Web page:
Di and I have returned from the scouting trip to Ecuador. We had the extraordinary luxury of having grandparents watch our four- and six-year-old kids while we were away for two weeks. That happens only once in a lifetime. So the research that we did beforehand was to narrow down the scouting trip to the country we were positive about. This isn’t “are we going to Ecuador,” but “where in Ecuador are we going.”
Yes, but. But, neither of us swooned over Ecuador. Di didn't really have a chance to do much research beforehand, so when her question came late in the game, "Why Ecuador?" my answer, to her, must sound like, "Because I said so." I am no salesman, and was unable to make it sound any better than that. I was hoping, then, that the trip would convince her. But I myself was not as taken as I'd hoped, so of course she was so much the less so.
Now that's not to say that Ecuador is not a wonderful place. It is, and I believe we’d have had the same feeling had we gone to Chile or Argentina or elsewhere. We were not there with our tourist glasses on. We were there with our what's-it-like-to-live-here glasses--a more drab and practical color.
But I, having better fore-knowledge of the place and knowing it was Ecuador or nothing, had presumed going in that my fantasy (“Under the Equatorial Sun”—an old, expansive villa on the edge of the jungle, waking to the calls of exotic birds, sipping local coffee while writing on our sweeping patio above a verdant field with farm animals, the kids schooling in a thatch hut with brown-skinned local kids, me calling out to Arturo that the goats are in the garden (somehow I have an English accent)…) was just that, fantasy. I prepared myself for not having any idea what we’d really find, thereby preemptively tempering inevitable disappointment.
Our fantasy of Ecuador is the postcard:
And it is mostly that. But in a reconnaissance, not vacation, mission, we tend to notice lots of this:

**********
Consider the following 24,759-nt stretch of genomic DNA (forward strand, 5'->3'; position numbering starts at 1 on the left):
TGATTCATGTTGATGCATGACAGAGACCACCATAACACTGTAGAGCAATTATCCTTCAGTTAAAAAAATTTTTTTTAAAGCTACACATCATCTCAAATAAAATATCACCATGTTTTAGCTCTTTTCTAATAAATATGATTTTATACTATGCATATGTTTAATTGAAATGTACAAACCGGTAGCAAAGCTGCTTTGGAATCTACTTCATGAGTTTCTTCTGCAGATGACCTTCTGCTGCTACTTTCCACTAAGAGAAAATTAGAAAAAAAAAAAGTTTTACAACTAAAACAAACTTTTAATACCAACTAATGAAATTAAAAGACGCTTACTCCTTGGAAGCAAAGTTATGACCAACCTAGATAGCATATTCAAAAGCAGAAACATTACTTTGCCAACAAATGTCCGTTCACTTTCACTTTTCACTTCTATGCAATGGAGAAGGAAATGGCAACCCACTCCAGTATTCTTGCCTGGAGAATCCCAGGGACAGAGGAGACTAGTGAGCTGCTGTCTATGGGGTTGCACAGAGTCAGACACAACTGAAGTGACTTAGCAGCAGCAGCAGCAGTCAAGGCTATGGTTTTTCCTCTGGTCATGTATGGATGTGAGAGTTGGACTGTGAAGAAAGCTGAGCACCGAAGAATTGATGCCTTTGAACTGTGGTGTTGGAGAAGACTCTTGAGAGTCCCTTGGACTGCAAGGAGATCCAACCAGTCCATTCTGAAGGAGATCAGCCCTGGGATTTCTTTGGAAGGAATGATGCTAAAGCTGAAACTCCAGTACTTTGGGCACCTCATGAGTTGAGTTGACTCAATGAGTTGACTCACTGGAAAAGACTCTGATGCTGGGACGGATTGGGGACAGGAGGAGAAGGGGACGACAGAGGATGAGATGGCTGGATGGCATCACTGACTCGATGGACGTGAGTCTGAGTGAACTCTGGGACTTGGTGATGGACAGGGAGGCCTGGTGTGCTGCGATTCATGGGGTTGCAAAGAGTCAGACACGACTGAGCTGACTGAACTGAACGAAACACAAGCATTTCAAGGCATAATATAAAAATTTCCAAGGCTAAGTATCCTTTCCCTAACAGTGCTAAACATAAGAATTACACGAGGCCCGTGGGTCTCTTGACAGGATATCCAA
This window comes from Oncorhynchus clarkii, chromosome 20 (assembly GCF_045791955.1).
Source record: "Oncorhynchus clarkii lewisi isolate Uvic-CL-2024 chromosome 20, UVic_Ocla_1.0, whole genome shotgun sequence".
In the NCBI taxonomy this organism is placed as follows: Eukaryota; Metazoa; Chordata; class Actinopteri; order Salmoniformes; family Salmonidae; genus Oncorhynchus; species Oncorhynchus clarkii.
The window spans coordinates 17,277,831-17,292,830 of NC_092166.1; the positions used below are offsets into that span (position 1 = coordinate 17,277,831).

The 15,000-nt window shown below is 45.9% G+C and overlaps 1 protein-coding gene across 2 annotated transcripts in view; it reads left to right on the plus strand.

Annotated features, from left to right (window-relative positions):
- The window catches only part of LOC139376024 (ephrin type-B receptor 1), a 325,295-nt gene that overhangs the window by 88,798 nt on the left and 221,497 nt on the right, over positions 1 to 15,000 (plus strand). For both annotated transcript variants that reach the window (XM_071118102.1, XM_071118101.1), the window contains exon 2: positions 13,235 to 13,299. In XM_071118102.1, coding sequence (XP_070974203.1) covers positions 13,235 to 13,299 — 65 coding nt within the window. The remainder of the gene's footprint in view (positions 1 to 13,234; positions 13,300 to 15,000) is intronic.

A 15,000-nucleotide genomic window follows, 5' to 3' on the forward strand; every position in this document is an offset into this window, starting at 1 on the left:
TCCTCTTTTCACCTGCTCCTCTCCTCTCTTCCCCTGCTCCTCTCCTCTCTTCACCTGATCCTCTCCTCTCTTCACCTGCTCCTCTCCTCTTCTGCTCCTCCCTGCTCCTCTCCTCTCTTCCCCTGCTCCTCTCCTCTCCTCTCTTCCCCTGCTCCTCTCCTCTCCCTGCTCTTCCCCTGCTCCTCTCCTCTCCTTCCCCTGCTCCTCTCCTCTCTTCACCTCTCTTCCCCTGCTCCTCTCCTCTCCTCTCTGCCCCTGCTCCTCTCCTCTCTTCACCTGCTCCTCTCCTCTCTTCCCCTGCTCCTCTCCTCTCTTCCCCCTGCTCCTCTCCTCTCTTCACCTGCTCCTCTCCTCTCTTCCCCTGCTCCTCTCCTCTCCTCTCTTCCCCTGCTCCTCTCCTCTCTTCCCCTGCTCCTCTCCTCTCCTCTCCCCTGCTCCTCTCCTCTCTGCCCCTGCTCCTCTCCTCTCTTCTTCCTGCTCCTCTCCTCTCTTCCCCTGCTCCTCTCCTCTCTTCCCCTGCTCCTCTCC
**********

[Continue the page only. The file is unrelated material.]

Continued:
So the short answer about what we found there is this: Ecuador is a far more modern, technologically advanced place than most of us realize. But be careful of compliments from cynics. Part of this trip (I’ve just realized) is to get perspective on our Western/American sensibility of Manifest Destiny by experiencing a different sensibility. But alas, MD is contagious and thriving in Ecuador. Still, one of the reasons we (or at least I) chose South America is that it still has the human and natural resources to change paths. It is Third World (which means whipping boy for the First World), but when it realizes its own value and capacity (and much of S.A. is beginning to) it will begin to realize its potential.
Yep, found all that out in two weeks.
And, more practically, we found that the coast (where we had hoped to live) has more primitive infrastructure and services (primarily no good schools). Jungle (disease, heat, humidity, oy!) was never considered more than a place to visit. So our top (all mountain) choices, in no particular order: Cuenca; Vilcabamba; Otavalo.
Those links give some lowdown on those places, but the long answer on what we found there to follow in later posts.
(And by the way, the post’s title is from the last line of the Eagles song, Last Resort.)